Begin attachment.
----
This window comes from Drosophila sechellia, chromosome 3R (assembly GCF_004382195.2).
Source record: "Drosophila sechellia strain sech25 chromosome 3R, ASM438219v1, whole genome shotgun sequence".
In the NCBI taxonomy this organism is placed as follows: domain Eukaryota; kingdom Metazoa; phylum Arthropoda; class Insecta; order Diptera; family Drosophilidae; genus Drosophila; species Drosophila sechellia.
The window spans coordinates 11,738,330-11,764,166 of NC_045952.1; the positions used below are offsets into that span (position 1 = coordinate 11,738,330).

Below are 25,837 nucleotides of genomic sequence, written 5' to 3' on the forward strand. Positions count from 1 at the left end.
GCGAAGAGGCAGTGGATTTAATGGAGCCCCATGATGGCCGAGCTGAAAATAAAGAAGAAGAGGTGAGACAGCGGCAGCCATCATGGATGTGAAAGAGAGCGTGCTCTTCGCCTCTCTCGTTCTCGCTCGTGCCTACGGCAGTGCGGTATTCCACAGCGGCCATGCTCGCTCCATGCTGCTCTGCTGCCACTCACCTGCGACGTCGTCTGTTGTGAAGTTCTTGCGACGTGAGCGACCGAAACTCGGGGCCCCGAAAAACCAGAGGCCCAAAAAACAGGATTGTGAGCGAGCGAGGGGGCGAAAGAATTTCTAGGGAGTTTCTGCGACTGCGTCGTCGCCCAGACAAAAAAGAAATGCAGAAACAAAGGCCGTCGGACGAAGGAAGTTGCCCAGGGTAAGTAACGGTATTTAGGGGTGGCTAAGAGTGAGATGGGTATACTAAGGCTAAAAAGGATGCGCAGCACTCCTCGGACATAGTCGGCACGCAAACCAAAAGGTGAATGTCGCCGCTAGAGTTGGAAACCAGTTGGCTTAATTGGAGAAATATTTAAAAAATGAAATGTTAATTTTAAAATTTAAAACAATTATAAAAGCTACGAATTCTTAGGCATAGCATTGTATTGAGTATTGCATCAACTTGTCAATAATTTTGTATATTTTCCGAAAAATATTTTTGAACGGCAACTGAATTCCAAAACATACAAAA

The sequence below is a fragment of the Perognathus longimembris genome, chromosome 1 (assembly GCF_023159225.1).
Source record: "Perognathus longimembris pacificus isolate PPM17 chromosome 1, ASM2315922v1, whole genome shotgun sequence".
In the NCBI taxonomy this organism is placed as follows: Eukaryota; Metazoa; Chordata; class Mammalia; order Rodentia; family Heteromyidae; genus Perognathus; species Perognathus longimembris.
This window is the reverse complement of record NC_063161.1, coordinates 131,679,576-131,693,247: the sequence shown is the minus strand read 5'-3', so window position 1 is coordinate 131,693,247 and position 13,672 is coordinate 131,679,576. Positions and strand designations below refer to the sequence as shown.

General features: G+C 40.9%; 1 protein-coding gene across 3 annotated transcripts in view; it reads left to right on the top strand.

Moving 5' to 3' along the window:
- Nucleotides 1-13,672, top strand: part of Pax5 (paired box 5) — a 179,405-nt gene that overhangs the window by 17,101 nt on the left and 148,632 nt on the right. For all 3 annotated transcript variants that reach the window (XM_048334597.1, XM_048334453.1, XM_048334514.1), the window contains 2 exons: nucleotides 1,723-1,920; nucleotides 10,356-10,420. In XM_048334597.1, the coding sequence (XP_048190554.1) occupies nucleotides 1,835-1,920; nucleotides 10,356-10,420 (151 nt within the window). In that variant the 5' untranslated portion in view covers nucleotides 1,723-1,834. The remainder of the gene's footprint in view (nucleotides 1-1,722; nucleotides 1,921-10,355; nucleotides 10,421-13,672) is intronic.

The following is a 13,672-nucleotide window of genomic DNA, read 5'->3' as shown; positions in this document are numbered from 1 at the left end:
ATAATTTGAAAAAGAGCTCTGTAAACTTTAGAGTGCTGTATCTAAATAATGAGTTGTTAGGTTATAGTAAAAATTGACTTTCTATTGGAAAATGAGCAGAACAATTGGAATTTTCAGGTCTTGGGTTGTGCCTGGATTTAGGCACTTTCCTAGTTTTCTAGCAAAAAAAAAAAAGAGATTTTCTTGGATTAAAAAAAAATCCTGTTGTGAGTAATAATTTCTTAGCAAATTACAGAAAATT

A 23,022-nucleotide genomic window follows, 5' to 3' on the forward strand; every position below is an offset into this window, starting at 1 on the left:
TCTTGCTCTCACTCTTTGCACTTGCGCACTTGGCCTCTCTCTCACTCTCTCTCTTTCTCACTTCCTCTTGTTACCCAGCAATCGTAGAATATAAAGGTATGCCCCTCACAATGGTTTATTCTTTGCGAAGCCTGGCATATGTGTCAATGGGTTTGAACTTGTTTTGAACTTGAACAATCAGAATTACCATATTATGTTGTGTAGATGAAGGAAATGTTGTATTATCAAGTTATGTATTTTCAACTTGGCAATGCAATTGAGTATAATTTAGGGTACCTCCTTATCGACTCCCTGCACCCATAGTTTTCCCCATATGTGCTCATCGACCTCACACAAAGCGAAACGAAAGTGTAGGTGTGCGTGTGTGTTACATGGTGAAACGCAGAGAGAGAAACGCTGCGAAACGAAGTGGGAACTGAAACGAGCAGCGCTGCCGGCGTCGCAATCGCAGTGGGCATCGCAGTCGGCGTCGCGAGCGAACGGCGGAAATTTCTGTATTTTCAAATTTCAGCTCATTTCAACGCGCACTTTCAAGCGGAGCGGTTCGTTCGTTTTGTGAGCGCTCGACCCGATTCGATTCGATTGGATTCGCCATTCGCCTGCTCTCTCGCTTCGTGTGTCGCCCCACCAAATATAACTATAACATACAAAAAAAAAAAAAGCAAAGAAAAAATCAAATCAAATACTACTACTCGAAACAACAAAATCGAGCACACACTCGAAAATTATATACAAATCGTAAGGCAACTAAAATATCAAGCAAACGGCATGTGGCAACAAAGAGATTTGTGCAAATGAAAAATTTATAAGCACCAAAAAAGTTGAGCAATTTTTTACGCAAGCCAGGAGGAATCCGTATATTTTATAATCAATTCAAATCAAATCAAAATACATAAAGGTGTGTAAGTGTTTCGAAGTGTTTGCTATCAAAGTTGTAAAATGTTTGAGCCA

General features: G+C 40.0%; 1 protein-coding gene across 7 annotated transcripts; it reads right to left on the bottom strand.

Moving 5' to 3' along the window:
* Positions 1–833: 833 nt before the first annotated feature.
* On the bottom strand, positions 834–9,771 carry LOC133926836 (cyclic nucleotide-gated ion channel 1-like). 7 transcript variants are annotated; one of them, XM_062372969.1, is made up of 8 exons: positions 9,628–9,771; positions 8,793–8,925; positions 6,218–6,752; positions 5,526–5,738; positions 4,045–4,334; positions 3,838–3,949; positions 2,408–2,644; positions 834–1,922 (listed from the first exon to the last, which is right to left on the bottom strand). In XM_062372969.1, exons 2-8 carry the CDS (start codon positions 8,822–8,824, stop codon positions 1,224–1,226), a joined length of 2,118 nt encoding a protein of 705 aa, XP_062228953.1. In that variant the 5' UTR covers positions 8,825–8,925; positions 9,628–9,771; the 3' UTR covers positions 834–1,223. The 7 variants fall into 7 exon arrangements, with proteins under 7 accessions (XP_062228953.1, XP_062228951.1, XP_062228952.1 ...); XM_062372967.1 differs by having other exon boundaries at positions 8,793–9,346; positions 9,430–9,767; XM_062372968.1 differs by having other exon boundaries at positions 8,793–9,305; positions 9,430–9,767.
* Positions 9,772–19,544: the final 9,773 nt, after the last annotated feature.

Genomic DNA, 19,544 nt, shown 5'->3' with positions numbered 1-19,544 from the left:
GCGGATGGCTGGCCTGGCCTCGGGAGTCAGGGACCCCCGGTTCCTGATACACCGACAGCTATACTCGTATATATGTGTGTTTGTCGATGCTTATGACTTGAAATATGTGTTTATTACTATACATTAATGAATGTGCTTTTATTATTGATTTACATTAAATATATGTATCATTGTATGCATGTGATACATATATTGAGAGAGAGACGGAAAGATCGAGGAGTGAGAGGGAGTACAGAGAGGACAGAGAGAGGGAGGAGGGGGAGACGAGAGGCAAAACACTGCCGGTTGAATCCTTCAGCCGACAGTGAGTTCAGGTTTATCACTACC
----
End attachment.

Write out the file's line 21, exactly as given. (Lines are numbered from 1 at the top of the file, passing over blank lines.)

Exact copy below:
* On the bottom strand, positions 834–9,771 carry LOC133926836 (cyclic nucleotide-gated ion channel 1-like). 7 transcript variants are annotated; one of them, XM_062372969.1, is made up of 8 exons: positions 9,628–9,771; positions 8,793–8,925; positions 6,218–6,752; positions 5,526–5,738; positions 4,045–4,334; positions 3,838–3,949; positions 2,408–2,644; positions 834–1,922 (listed from the first exon to the last, which is right to left on the bottom strand). In XM_062372969.1, exons 2-8 carry the CDS (start codon positions 8,822–8,824, stop codon positions 1,224–1,226), a joined length of 2,118 nt encoding a protein of 705 aa, XP_062228953.1. In that variant the 5' UTR covers positions 8,825–8,925; positions 9,628–9,771; the 3' UTR covers positions 834–1,223. The 7 variants fall into 7 exon arrangements, with proteins under 7 accessions (XP_062228953.1, XP_062228951.1, XP_062228952.1 ...); XM_062372967.1 differs by having other exon boundaries at positions 8,793–9,346; positions 9,430–9,767; XM_062372968.1 differs by having other exon boundaries at positions 8,793–9,305; positions 9,430–9,767.